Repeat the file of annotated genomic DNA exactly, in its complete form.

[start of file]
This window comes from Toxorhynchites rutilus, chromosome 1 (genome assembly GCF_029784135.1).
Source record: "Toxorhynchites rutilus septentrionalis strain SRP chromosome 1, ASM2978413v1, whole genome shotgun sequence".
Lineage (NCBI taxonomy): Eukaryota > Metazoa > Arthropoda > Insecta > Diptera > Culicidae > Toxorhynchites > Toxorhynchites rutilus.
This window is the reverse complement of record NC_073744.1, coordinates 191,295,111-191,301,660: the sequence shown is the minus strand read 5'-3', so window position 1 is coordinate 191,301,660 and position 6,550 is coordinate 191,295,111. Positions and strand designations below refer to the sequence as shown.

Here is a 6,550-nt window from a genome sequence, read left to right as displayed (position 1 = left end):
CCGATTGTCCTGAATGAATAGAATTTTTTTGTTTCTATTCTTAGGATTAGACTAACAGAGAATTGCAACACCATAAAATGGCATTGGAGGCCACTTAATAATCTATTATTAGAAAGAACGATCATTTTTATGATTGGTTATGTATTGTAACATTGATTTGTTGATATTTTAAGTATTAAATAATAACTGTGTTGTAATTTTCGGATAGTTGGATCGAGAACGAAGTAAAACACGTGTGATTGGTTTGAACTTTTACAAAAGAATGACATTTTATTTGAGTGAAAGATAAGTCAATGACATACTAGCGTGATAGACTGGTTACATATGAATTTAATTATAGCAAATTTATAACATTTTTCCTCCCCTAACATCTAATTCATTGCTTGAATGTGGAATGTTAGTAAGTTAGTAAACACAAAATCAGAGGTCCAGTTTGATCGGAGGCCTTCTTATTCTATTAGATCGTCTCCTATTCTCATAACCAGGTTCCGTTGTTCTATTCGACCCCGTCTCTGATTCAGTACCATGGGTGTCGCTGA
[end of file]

This window comes from Toxorhynchites rutilus, chromosome 1 (genome assembly GCF_029784135.1).
Source record: "Toxorhynchites rutilus septentrionalis strain SRP chromosome 1, ASM2978413v1, whole genome shotgun sequence".
Lineage (NCBI taxonomy): Eukaryota > Metazoa > Arthropoda > Insecta > Diptera > Culicidae > Toxorhynchites > Toxorhynchites rutilus.
This window is the reverse complement of record NC_073744.1, coordinates 191,295,111-191,301,660: the sequence shown is the minus strand read 5'-3', so window position 1 is coordinate 191,301,660 and position 6,550 is coordinate 191,295,111. Positions and strand designations below refer to the sequence as shown.

Here is a 6,550-nt window from a genome sequence, read left to right as displayed (position 1 = left end):
CCGATTGTCCTGAATGAATAGAATTTTTTTGTTTCTATTCTTAGGATTAGACTAACAGAGAATTGCAACACCATAAAATGGCATTGGAGGCCACTTAATAATCTATTATTAGAAAGAACGATCATTTTTATGATTGGTTATGTATTGTAACATTGATTTGTTGATATTTTAAGTATTAAATAATAACTGTGTTGTAATTTTCGGATAGTTGGATCGAGAACGAAGTAAAACACGTGTGATTGGTTTGAACTTTTACAAAAGAATGACATTTTATTTGAGTGAAAGATAAGTCAATGACATACTAGCGTGATAGACTGGTTACATATGAATTTAATTATAGCAAATTTATAACATTTTTCCTCCCCTAACATCTAATTCATTGCTTGAATGTGGAATGTTAGTAAGTTAGTAAACACAAAATCAGAGGTCCAGTTTGATCGGAGGCCTTCTTATTCTATTAGATCGTCTCCTATTCTCATAACCAGGTTCCGTTGTTCTATTCGACCCCGTCTCTGATTCAGTACCATGGGTGTCGCTGA